I have 4 BLDC motors, and 4 ESCs, one for each motor. But I have one LiPo battery from which I want to power one Arduino Mega and all the 4 ESCs. Can I remove the connectors from the ESCs and put them on a breadboard in a single column/row so that they are connected together, and then connect the + and - of the battery (after removing its connector as well) to the respective breadboard column/row, so that they are essentially connected together to power all the ESCs? Also, I would want to use a jumper from the Arduino Vin and GND pins to the same column/row on the breadboard. Will this method of powering all the 4 ESCs and the Arduino from a single LiPo work?

  • Yes, but you don't want to use a breadboard for it. – Majenko Oct 2 '18 at 14:21
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    Please edit the post to explain what ESCs and BLDCs are. These are not obvious acronyms. – MichaelT Oct 2 '18 at 16:07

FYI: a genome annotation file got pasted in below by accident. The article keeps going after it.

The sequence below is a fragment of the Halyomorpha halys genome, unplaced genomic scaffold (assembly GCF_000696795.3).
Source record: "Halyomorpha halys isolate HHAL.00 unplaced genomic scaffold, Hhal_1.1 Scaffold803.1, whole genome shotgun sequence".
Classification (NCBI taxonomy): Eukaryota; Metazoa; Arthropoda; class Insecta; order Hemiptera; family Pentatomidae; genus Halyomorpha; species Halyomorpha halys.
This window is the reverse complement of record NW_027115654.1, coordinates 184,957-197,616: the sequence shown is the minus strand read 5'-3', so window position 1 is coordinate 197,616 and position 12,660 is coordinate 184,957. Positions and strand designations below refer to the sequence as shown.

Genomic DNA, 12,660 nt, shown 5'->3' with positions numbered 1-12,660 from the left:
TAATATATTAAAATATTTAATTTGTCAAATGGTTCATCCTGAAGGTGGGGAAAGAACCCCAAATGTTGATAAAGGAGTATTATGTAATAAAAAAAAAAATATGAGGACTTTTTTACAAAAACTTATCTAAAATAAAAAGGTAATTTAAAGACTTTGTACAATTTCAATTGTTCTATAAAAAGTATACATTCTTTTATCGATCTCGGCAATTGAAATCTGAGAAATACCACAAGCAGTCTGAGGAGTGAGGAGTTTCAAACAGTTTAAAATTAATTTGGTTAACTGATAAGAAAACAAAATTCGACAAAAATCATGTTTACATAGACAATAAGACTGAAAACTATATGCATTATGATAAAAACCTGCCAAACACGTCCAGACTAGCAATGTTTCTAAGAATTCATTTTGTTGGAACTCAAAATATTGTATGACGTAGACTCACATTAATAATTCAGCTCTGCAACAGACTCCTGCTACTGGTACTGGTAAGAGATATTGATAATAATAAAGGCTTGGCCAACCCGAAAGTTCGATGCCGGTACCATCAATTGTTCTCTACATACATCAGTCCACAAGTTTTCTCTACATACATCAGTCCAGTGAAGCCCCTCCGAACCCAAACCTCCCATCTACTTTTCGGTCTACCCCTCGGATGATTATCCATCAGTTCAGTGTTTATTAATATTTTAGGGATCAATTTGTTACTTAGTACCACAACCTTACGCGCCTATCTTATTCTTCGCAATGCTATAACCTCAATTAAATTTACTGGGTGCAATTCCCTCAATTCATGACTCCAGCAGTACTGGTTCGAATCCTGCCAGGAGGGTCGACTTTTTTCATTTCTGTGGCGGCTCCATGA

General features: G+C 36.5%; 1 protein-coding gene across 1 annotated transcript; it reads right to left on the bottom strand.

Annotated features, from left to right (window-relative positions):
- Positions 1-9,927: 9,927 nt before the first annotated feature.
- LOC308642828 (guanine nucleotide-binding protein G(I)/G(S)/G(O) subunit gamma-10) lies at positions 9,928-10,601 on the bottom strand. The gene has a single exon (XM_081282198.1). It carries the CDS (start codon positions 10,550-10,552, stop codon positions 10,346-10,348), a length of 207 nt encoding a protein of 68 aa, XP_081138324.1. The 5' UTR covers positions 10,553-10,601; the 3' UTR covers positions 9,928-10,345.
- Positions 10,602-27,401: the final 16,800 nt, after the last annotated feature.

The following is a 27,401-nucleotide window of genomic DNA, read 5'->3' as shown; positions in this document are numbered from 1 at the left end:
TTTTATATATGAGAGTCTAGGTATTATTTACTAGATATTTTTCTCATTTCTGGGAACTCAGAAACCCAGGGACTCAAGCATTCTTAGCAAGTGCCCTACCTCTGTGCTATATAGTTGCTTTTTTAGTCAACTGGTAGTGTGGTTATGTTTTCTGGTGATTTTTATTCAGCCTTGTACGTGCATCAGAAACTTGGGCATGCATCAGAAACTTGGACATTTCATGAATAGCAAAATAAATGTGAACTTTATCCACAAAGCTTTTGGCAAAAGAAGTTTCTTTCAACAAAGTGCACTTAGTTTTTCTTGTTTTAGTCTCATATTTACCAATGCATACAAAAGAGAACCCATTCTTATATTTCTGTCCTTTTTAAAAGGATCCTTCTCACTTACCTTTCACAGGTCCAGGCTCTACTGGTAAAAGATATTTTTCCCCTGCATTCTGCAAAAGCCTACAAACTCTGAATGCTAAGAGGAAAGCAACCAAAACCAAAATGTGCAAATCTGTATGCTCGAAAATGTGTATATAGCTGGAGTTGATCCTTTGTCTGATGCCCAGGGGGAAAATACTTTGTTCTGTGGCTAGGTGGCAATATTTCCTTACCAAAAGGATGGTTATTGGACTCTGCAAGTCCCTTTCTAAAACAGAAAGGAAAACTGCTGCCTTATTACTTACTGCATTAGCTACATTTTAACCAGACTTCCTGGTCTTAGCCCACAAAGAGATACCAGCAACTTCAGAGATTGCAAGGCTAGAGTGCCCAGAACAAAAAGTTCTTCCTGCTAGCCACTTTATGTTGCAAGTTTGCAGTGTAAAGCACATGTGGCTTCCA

Powering all the ESCs from a single LIPO is not an issue.

Using a breadboard to distribute this power is highly unlikely to work, breadboard connectors are usually only good to a few hundred mA, 1A is you want to push your luck. Most ESCs and BLDC motors are in the 5A to 50A range (each, your power bus has to handle 4 times this current).

Also, ESCs tend to inject a lot of noise into the power bus. If you connect the arduino to the ESC power bus, you will likely get random resets and really poor noise performance on the ADCs. Keep in mind that some ESCs actively brake the motors using regenerative braking, which puts the kinetic energy of the motor back into the power bus. This can increase the voltage on the power bus to more than the nominal battery voltage and can have large voltage spikes on it causing a failure on the Arduino.

If you are prototyping, use a separate power supply/battery for the arduino and connect all the grounds together instead of using a single supply. If you are building a rover/uav/whatever and don't want a second battery, use a high quality BEC (or the BEC output from a high quality ESC) and remember that the 5V output on a BEC/ESC can be significantly higher than 5V in reality).

ESC = Electronic Speed Controlled BEC = Battery eliminator circuit (I think, basically a 5V-ish regulator) BLDC = Brushless DC motor (three phase in this case)

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